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Type | Label | Description |
---|---|---|
Statement | ||
Theorem | prm2orodd 11201 | A prime number is either 2 or odd. (Contributed by AV, 19-Jun-2021.) |
Theorem | 2prm 11202 | 2 is a prime number. (Contributed by Paul Chapman, 22-Jun-2011.) (Proof shortened by Fan Zheng, 16-Jun-2016.) |
Theorem | 3prm 11203 | 3 is a prime number. (Contributed by Paul Chapman, 22-Jun-2011.) |
Theorem | 4nprm 11204 | 4 is not a prime number. (Contributed by Paul Chapman, 22-Jun-2011.) (Proof shortened by Mario Carneiro, 18-Feb-2014.) |
Theorem | prmuz2 11205 | A prime number is an integer greater than or equal to 2. (Contributed by Paul Chapman, 17-Nov-2012.) |
Theorem | prmgt1 11206 | A prime number is an integer greater than 1. (Contributed by Alexander van der Vekens, 17-May-2018.) |
Theorem | prmm2nn0 11207 | Subtracting 2 from a prime number results in a nonnegative integer. (Contributed by Alexander van der Vekens, 30-Aug-2018.) |
Theorem | oddprmgt2 11208 | An odd prime is greater than 2. (Contributed by AV, 20-Aug-2021.) |
Theorem | oddprmge3 11209 | An odd prime is greater than or equal to 3. (Contributed by Alexander van der Vekens, 7-Oct-2018.) (Revised by AV, 20-Aug-2021.) |
Theorem | sqnprm 11210 | A square is never prime. (Contributed by Mario Carneiro, 20-Jun-2015.) |
Theorem | dvdsprm 11211 | An integer greater than or equal to 2 divides a prime number iff it is equal to it. (Contributed by Paul Chapman, 26-Oct-2012.) |
Theorem | exprmfct 11212* | Every integer greater than or equal to 2 has a prime factor. (Contributed by Paul Chapman, 26-Oct-2012.) (Proof shortened by Mario Carneiro, 20-Jun-2015.) |
Theorem | prmdvdsfz 11213* | Each integer greater than 1 and less then or equal to a fixed number is divisible by a prime less then or equal to this fixed number. (Contributed by AV, 15-Aug-2020.) |
Theorem | nprmdvds1 11214 | No prime number divides 1. (Contributed by Paul Chapman, 17-Nov-2012.) (Proof shortened by Mario Carneiro, 2-Jul-2015.) |
Theorem | divgcdodd 11215 | Either is odd or is odd. (Contributed by Scott Fenton, 19-Apr-2014.) |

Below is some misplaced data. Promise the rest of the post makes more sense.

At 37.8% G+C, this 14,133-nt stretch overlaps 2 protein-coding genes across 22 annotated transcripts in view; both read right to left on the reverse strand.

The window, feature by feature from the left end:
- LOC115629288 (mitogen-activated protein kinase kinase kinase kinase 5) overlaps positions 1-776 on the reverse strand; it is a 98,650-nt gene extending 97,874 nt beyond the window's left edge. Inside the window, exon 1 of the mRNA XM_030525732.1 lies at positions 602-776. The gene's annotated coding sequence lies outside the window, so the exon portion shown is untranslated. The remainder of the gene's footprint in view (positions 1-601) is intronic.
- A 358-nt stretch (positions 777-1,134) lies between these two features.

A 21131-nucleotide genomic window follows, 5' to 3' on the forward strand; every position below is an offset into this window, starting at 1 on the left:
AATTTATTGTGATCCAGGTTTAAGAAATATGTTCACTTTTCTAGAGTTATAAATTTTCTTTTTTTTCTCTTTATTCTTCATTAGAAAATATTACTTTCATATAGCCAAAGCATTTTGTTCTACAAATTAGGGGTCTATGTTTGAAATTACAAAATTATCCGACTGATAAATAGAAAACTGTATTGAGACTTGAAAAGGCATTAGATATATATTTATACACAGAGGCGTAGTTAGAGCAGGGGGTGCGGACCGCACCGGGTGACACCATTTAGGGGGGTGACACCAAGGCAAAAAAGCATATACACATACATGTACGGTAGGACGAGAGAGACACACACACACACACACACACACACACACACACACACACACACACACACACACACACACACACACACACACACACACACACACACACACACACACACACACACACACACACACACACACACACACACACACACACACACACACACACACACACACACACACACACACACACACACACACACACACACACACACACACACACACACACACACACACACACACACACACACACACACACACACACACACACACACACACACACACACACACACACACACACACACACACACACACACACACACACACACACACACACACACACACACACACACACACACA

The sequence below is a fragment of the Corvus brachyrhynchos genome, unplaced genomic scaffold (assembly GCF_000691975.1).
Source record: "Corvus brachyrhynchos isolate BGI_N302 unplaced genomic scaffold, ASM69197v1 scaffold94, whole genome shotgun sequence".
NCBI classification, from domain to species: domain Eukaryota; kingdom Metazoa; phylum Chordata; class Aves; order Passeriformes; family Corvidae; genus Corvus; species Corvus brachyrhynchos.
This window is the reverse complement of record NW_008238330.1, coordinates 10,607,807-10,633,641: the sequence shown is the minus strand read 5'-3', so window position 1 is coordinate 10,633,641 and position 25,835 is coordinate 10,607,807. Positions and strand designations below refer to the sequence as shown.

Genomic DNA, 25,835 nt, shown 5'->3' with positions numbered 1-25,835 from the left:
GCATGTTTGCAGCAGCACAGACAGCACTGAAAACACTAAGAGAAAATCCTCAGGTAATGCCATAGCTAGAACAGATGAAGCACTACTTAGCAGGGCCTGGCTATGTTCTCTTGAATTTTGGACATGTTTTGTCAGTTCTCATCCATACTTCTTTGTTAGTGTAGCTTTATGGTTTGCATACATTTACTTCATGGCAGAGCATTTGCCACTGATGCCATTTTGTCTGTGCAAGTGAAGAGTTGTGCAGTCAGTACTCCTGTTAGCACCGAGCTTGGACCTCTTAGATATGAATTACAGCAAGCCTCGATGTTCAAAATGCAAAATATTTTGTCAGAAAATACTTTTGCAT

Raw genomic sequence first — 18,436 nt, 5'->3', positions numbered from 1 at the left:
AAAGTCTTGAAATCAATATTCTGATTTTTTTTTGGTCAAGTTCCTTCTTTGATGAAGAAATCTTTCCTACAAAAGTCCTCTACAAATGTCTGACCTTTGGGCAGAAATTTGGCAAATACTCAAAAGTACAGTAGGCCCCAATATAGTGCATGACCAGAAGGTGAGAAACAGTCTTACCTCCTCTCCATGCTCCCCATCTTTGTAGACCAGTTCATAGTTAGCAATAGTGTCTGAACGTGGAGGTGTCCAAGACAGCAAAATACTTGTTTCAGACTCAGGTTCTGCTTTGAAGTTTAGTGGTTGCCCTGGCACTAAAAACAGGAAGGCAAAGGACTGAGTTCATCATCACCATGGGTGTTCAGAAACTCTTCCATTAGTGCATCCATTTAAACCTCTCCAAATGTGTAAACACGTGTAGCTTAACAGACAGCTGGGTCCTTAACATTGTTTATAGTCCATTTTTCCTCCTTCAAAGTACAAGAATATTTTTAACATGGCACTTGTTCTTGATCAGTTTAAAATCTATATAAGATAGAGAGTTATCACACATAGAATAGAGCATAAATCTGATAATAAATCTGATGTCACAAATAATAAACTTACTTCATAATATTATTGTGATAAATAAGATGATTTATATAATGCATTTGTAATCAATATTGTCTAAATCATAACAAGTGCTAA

This section is about coprimality with respect to primes, and a special version of Euclid's lemma for primes is provided, see euclemma 11218. | ||
Theorem | coprm 11216 | A prime number either divides an integer or is coprime to it, but not both. Theorem 1.8 in [ApostolNT] p. 17. (Contributed by Paul Chapman, 22-Jun-2011.) |
Theorem | prmrp 11217 | Unequal prime numbers are relatively prime. (Contributed by Mario Carneiro, 23-Feb-2014.) |
Theorem | euclemma 11218 | Euclid's lemma. A prime number divides the product of two integers iff it divides at least one of them. Theorem 1.9 in [ApostolNT] p. 17. (Contributed by Paul Chapman, 17-Nov-2012.) |
Theorem | isprm6 11219* | A number is prime iff it satisfies Euclid's lemma euclemma 11218. (Contributed by Mario Carneiro, 6-Sep-2015.) |
Theorem | prmdvdsexp 11220 | A prime divides a positive power of an integer iff it divides the integer. (Contributed by Mario Carneiro, 24-Feb-2014.) (Revised by Mario Carneiro, 17-Jul-2014.) |
Theorem | prmdvdsexpb 11221 | A prime divides a positive power of another iff they are equal. (Contributed by Paul Chapman, 30-Nov-2012.) (Revised by Mario Carneiro, 24-Feb-2014.) |
Theorem | prmdvdsexpr 11222 | If a prime divides a nonnegative power of another, then they are equal. (Contributed by Mario Carneiro, 16-Jan-2015.) |
Theorem | prmexpb 11223 | Two positive prime powers are equal iff the primes and the powers are equal. (Contributed by Paul Chapman, 30-Nov-2012.) |
Theorem | prmfac1 11224 | The factorial of a number only contains primes less than the base. (Contributed by Mario Carneiro, 6-Mar-2014.) |
Theorem | rpexp 11225 | If two numbers and are relatively prime, then they are still relatively prime if raised to a power. (Contributed by Mario Carneiro, 24-Feb-2014.) |
Theorem | rpexp1i 11226 | Relative primality passes to asymmetric powers. (Contributed by Stefan O'Rear, 27-Sep-2014.) |
Theorem | rpexp12i 11227 | Relative primality passes to symmetric powers. (Contributed by Stefan O'Rear, 27-Sep-2014.) |
Theorem | prmndvdsfaclt 11228 | A prime number does not divide the factorial of a nonnegative integer less than the prime number. (Contributed by AV, 13-Jul-2021.) |
Theorem | cncongrprm 11229 | Corollary 2 of Cancellability of Congruences: Two products with a common factor are congruent modulo a prime number not dividing the common factor iff the other factors are congruent modulo the prime number. (Contributed by AV, 13-Jul-2021.) |
Theorem | isevengcd2 11230 | The predicate "is an even number". An even number and 2 have 2 as greatest common divisor. (Contributed by AV, 1-Jul-2020.) (Revised by AV, 8-Aug-2021.) |
Theorem | isoddgcd1 11231 | The predicate "is an odd number". An odd number and 2 have 1 as greatest common divisor. (Contributed by AV, 1-Jul-2020.) (Revised by AV, 8-Aug-2021.) |
Theorem | 3lcm2e6 11232 | The least common multiple of three and two is six. The operands are unequal primes and thus coprime, so the result is (the absolute value of) their product. (Contributed by Steve Rodriguez, 20-Jan-2020.) (Proof shortened by AV, 27-Aug-2020.) |
lcm | ||
Theorem | sqrt2irrlem 11233 | Lemma for sqrt2irr 11234. This is the core of the proof: - if , then and are even, so and are smaller representatives, which is absurd by the method of infinite descent (here implemented by strong induction). (Contributed by NM, 20-Aug-2001.) (Revised by Mario Carneiro, 12-Sep-2015.) |
Theorem | sqrt2irr 11234 |